Posts Tagged ‘Open Records’

A good Reason to have more Open Records

This posting is not about Upstate New York Genealogy in particular, but emphasizes why it is so important to have totally open records access. Our recent discussions about the New York State Vital Records has created quite a lot of interest in how to access Birth, Death and Marriage Records in NYS, and this announcement from our friend, Sharon Sergeant in Massachusetts details how some open records allowed herself and some other genealogists, historians and detectives to uncover an International fraud.

Genealogist Cracks Holocaust Hoax, Discovery Highlights Need for Open Records.

Sharon Sergeant will speak about how she cracked a hoax at the Massachusetts
Genealogical Council Seminar on April 26 at noon, at the LaCava Center,
Bentley College, Waltham, MA. Sergeant is the genealogist who uncovered the
twenty-year multinational fraud by Misha Defonseca, author of “Misha: A
Mémoire of the Holocaust Years” and “Surviving with Wolves”, an
international bestseller and the subject of a French feature film,

The European press was rocked when, on February 28, the beloved author
confessed that her story, translated into eighteen languages, was a fraud. The
author had claimed to be a Jewish “hidden child” who had lost her identity
in the Holocaust.

“The international scope of this case underscores the need for open records
available to the public for inspection. Without this right, researchers are
not able to protect the public from frauds of this type,” according to
Barbara Mathews, CG, President of the Massachusetts Genealogical Council.

Defonseca’s native Belgium closed vital records in 1955. When open records in
Massachusetts provided new information, they pointed a pathway to Belgian
records that were not sealed. When the combined records showed the fraud,
Belgian officials decided to release additional sealed documents.

“Once we began releasing the records we had found, the Belgian press took it
from there. Within days of receiving the correct name, date and place of birth
of the real Monique De Wael, journalists contacted several people who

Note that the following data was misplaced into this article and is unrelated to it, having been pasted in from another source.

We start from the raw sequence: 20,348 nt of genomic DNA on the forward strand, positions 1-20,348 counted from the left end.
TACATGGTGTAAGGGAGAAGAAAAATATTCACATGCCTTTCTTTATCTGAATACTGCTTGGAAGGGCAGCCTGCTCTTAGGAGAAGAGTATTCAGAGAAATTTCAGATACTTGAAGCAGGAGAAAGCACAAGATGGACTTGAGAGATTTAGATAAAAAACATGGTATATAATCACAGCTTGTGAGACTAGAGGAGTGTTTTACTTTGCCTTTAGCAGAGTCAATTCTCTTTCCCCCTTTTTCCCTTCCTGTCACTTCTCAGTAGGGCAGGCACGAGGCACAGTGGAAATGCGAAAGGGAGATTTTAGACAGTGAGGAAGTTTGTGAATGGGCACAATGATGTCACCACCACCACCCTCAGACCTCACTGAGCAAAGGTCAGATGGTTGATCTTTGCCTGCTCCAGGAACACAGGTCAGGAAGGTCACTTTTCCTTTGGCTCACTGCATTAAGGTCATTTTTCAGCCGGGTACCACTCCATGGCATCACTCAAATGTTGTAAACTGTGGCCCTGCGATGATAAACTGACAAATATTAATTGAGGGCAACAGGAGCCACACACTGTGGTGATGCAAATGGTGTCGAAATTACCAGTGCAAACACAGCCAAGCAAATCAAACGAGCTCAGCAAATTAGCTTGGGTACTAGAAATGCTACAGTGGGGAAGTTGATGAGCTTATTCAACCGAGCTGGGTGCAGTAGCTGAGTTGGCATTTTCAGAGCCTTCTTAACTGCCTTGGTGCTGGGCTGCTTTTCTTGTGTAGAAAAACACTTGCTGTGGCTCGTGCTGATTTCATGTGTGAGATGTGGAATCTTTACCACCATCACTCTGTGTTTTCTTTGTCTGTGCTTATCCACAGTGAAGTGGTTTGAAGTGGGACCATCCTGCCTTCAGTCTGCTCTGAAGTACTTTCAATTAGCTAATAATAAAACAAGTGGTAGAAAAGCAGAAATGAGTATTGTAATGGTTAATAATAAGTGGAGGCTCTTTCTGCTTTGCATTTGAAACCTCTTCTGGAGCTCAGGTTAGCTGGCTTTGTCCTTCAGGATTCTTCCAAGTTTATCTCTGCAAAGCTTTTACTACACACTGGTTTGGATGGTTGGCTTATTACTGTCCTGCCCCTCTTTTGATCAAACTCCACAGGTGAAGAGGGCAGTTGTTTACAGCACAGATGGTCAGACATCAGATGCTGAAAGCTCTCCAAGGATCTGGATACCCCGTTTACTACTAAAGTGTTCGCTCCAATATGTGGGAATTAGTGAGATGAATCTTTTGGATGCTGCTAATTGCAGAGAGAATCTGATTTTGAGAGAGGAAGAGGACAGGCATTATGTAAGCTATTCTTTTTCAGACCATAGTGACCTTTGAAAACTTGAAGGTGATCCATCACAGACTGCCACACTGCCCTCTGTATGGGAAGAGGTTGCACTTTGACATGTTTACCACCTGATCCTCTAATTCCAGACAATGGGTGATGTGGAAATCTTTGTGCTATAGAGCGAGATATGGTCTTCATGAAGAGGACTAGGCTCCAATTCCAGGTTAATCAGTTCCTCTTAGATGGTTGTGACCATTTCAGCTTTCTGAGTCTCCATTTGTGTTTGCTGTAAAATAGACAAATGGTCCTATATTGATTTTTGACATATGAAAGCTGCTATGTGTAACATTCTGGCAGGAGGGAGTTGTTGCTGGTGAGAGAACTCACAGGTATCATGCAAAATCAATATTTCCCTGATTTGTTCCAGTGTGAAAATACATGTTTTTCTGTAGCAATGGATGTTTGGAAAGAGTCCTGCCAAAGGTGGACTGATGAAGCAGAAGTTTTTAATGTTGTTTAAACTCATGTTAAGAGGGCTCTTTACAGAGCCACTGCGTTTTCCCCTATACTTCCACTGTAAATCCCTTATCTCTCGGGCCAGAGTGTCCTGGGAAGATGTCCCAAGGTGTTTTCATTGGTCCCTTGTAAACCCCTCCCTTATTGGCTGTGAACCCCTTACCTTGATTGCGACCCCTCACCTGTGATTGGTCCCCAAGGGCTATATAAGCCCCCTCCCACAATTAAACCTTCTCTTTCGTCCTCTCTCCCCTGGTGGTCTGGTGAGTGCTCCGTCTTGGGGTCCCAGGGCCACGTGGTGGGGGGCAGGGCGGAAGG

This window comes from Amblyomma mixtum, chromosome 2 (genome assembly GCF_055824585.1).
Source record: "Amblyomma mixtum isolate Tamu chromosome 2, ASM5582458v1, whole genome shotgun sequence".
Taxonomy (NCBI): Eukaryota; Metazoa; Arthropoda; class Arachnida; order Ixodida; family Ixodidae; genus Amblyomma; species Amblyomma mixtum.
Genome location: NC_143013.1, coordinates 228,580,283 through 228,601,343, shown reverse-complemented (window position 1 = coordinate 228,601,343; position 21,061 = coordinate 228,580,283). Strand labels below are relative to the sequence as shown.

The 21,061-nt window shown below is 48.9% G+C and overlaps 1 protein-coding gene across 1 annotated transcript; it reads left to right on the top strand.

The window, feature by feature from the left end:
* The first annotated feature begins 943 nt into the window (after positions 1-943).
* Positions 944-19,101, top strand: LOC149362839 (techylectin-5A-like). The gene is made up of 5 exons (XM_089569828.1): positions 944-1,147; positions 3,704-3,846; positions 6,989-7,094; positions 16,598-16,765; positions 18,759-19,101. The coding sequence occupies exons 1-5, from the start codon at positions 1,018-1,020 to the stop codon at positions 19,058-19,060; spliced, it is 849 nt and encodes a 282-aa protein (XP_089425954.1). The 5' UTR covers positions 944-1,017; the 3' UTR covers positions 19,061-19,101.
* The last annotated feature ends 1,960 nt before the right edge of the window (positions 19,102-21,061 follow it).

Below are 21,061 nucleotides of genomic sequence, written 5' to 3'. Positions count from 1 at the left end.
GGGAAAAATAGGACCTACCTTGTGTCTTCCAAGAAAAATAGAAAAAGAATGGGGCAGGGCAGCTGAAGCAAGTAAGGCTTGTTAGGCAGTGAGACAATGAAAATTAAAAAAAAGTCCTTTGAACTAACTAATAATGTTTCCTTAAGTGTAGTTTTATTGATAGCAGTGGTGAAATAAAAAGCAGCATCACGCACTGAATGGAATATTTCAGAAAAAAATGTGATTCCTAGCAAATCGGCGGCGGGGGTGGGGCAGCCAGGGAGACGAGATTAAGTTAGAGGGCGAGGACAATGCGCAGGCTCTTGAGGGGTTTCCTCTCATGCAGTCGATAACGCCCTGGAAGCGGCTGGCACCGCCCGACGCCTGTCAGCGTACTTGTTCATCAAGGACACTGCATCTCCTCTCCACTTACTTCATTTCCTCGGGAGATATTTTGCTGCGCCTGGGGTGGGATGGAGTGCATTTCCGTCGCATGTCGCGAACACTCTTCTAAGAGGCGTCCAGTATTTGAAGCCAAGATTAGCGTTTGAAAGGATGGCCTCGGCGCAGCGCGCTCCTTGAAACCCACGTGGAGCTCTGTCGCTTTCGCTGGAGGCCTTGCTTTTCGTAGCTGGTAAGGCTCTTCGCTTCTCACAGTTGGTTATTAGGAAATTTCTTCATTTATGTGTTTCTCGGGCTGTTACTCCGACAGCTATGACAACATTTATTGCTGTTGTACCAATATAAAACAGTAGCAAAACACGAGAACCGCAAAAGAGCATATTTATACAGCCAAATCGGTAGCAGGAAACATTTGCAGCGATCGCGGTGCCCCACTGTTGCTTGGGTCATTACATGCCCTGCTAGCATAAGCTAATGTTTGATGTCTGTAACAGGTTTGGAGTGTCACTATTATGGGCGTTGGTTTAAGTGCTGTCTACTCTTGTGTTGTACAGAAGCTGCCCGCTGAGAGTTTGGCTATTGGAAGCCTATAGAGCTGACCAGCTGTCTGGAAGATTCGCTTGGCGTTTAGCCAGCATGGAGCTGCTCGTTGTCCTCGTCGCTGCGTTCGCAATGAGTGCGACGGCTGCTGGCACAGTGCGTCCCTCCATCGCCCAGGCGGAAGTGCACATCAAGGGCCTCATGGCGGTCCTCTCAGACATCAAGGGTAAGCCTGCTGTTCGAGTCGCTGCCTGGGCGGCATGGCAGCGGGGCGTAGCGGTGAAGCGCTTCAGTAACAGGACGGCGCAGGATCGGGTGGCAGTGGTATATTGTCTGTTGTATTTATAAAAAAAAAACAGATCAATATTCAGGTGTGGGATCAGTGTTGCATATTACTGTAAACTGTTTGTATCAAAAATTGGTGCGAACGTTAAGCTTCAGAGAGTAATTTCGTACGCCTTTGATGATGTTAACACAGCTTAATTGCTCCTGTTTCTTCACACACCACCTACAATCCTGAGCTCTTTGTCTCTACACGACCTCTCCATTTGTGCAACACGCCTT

remembered Monique well.” The author wasn’t Jewish and had spent her
childhood in Belgium, not wandering across Europe, witnessing the historic
tragedies of other people’s lives, as she had claimed.

“She had no choice but to confess,” says Sergeant. “There was a solid
trail of who she really was.” The documents included a baptismal record and
first grade registration with De Wael’s first husband’s sister, unearthed
through the efforts of Sergeant and her team.

“The genealogical methods used are the same techniques that can be used to
uncover other frauds or solve every day mysteries in anyone’s family
history,” Sergeant explains. “We were guided by a photo time line,
verified by photo detective Maureen Taylor of Norwood, Massachusetts and
California based forensic genealogist Colleen Fitzpatrick. We worked with real
Jewish hidden children. The internet allowed us to work quickly with people on
the ground in Belgium and access the records in public libraries and

Among the many other speakers at the Conference who will be discussing
genealogical tools and methods are Joshua Taylor and Michael Leclerc from the
New England Historic and Genealogical Society; and Michael Brophy and Bernard
Couming from the Massachusetts Genealogical Council.

The Annual Conference is an all day event sponsored by The Massachusetts
Genealogical Council and is open to the public. The registration cost of $75
includes a continental breakfast and luncheon buffet. Registration forms for
the presentation are available at the Massachusetts Genealogical Council’s


Michael Brophy, Publicity Director
Massachusetts Genealogical Council
FAX (781) 878-0720

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